Weight training helps boost metabolism. Add it to your routine 2-3 x/ week.
I wrote about adventure last week – and then promptly went on one. It was no Wild, but it was, for me, both demanding and empowering: I embarked on my first-ever solo biking and camping trip.
The uncomfort zone I inhabited – an adventure is not an adventure if you don’t make yourself at least a little uncomfortable in the process – was not what you might expect. It was not so much about the physical challenge. I’m not saying that riding 70 miles over the coast range on a loaded bike was easy (especially on the lady parts), but I was in shape to do this. Getting my body to perform was a challenge, yes, but I knew I could do it.
The uncomfort zone was the woman-alone thing. Anxieties about the bike: flat tires and broken chains and assorted road mishaps far from bike shops and towns – and often out of cellphone range. Anxieties about camping alone: animals and people who act like animals and things that go bump in the night.
It took maybe 40 miles to stop feeling that particular all-body zing that, for me, signals being on high alert. This embodied anxiety feels almost like a low-level electrical current — not actually unpleasant, but insistent and distracting. But as I cycled through wetlands and pasture lands and forests, as I crossed creeks and skirted farms and edged around a lake, I began to forget all the bad things that could happen – because so many good things were happening: the greener-than-green landscape, the cloudless sky, the smell of mown hay, the solid power of my legs. I didn’t make a decision — Now I am going to cease being a scaredy cat start enjoying myself – but it happened. It’s weird to say that my body, busy pumping out the sweaty miles, actually relaxed. But that’s what happened.
And, after I successfully established my camp site and pitched my tent and started a fire in the fire ring and ate my dinner with my feet dangling in the Siuslaw River, I felt deep-down good. And ready for the next adventure.Filed under Posts | Comment (0)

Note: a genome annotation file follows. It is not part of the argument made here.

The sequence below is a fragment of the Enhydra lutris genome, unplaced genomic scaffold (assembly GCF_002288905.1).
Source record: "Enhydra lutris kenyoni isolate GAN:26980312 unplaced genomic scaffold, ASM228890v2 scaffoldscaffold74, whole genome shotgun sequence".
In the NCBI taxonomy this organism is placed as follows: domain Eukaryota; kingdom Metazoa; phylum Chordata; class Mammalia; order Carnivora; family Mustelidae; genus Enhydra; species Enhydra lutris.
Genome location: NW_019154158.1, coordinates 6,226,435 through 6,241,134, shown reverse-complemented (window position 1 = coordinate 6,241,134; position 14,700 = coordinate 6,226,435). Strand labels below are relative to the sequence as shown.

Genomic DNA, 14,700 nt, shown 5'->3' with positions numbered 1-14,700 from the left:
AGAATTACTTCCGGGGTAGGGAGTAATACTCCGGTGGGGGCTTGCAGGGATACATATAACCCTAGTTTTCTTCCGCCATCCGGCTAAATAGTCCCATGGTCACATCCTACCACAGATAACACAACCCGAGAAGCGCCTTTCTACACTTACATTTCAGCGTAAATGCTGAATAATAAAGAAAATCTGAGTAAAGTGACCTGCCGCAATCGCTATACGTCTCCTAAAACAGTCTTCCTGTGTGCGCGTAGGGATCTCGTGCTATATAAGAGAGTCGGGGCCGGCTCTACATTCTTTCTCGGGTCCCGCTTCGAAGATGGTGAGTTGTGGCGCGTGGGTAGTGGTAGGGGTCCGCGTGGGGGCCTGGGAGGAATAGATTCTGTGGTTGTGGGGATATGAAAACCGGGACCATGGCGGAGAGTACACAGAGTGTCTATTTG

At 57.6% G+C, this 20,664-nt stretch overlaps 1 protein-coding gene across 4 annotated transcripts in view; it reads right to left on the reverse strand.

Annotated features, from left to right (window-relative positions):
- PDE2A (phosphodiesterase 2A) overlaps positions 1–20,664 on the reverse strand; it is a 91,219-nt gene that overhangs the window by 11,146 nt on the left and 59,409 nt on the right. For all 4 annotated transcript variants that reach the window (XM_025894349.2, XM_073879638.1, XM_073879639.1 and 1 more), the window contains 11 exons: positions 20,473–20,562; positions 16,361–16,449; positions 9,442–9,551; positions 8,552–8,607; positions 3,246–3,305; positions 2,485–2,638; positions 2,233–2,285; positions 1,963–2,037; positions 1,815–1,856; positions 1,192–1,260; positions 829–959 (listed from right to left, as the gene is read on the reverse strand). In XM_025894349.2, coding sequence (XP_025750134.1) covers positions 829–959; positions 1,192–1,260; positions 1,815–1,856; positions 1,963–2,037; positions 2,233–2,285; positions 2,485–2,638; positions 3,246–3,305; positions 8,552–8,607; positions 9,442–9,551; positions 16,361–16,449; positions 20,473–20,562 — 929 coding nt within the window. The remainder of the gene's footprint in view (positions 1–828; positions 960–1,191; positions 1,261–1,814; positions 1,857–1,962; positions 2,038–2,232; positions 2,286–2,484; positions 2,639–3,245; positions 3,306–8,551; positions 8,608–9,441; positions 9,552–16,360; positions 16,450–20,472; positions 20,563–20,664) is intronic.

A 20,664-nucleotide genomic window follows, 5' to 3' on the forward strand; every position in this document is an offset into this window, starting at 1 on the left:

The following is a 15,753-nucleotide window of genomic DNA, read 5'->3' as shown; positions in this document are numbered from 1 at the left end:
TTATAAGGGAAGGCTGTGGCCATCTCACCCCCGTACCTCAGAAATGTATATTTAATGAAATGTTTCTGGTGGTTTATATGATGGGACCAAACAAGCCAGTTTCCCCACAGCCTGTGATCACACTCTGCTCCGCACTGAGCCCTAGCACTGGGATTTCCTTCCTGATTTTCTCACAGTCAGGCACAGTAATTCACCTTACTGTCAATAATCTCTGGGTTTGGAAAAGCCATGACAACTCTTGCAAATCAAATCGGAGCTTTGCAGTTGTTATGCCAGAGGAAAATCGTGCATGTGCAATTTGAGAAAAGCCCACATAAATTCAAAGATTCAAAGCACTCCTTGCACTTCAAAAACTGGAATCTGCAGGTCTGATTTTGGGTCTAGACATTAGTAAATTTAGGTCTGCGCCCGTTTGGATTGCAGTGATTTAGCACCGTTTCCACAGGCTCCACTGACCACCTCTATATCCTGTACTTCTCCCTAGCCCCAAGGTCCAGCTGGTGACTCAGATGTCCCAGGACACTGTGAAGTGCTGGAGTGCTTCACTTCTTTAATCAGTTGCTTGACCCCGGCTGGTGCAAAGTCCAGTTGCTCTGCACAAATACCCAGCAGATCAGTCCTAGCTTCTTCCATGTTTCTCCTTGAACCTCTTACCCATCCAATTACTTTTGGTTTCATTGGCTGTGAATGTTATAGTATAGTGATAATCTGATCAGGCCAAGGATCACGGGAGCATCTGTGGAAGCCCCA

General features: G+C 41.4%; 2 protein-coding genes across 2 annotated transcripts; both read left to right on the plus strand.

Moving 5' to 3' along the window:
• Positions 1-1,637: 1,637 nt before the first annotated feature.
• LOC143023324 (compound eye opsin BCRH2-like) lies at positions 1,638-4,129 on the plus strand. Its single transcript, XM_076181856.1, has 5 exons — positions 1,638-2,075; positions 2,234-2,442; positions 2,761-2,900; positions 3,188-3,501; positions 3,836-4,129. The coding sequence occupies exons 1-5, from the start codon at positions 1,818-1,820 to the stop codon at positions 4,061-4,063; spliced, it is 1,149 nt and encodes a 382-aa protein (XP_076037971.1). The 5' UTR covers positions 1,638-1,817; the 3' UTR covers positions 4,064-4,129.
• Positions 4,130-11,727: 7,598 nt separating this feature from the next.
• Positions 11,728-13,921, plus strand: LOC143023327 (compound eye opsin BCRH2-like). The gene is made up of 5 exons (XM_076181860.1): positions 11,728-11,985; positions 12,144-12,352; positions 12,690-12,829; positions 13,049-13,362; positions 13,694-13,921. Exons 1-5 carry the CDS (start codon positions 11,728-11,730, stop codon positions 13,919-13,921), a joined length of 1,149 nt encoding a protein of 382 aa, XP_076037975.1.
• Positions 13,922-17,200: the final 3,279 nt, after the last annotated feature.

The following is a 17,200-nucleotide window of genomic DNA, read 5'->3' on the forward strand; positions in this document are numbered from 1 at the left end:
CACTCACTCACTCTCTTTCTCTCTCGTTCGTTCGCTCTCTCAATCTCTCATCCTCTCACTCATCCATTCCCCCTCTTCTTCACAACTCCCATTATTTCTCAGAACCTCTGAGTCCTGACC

Eat a pound of produce a day. It’s not as hard as it seems. One good-sized apple is a third of a pound.
Why do I make this proclamation?
It is because having adventures, whole-heartedly pursuing adventures – physical, creative, intellectual, spiritual – is the mark of one who is a curious and engaged.
It is because maintaining (no, not just maintaining, actively fueling) a sense of curiosity and wonder is the cornerstone of a counterclockwise lifestyle. A curious, engaged, adventurous person is, regardless of chronological age, youthful.
And so I say again: I am not yet ready to stop having adventures. And I hope I never will be.
An adventure is an experience that involves risk. It nudges you back to the beginning of a learning curve, which is an exciting, humbling and scary place to be. But it is the place where learning happens, where growth happens. Adventure is about inviting the unexpected and staying flexible and resilient enough to enjoy (or cope creatively with) what happens.
Adventures are individual, idiosyncratic things: a six-day silent mediation retreat is one person’s adventure; three weeks of backcountry hiking is another. A third adventurous soul might sign up for a pudding wrestling contest at a bar (a benefit for a really good cause. Really). These aren’t, as you might have guessed, random adventures. They are, in fact, adventures each of my three children have recently undertaken.
Which brings me to a conversation I overhead yesterday that compelled me to write this post today. I heard a woman at my favorite coffee hang-out say to her friend (after regaling her with what her children were up to), “After all, it’s our kids’ chance to have adventures now. Our time has past.” To which I say: bullshit. No, I didn’t say this out loud at the time. (I am not that kind of adventurous.) But I say it now. I am yelling it now. B U L L S H I T. Listen. This isn’t a zero-sum game. We don’t have to stop having adventures when our kids start having their own. In fact, this is THE time to reinvigorate our own sense of adventure.
Tomorrow I leave for my first-ever overnight solo bike trek.
Life is either a daring adventure or nothing.” — Helen KellerFiled under Posts | Comment (0)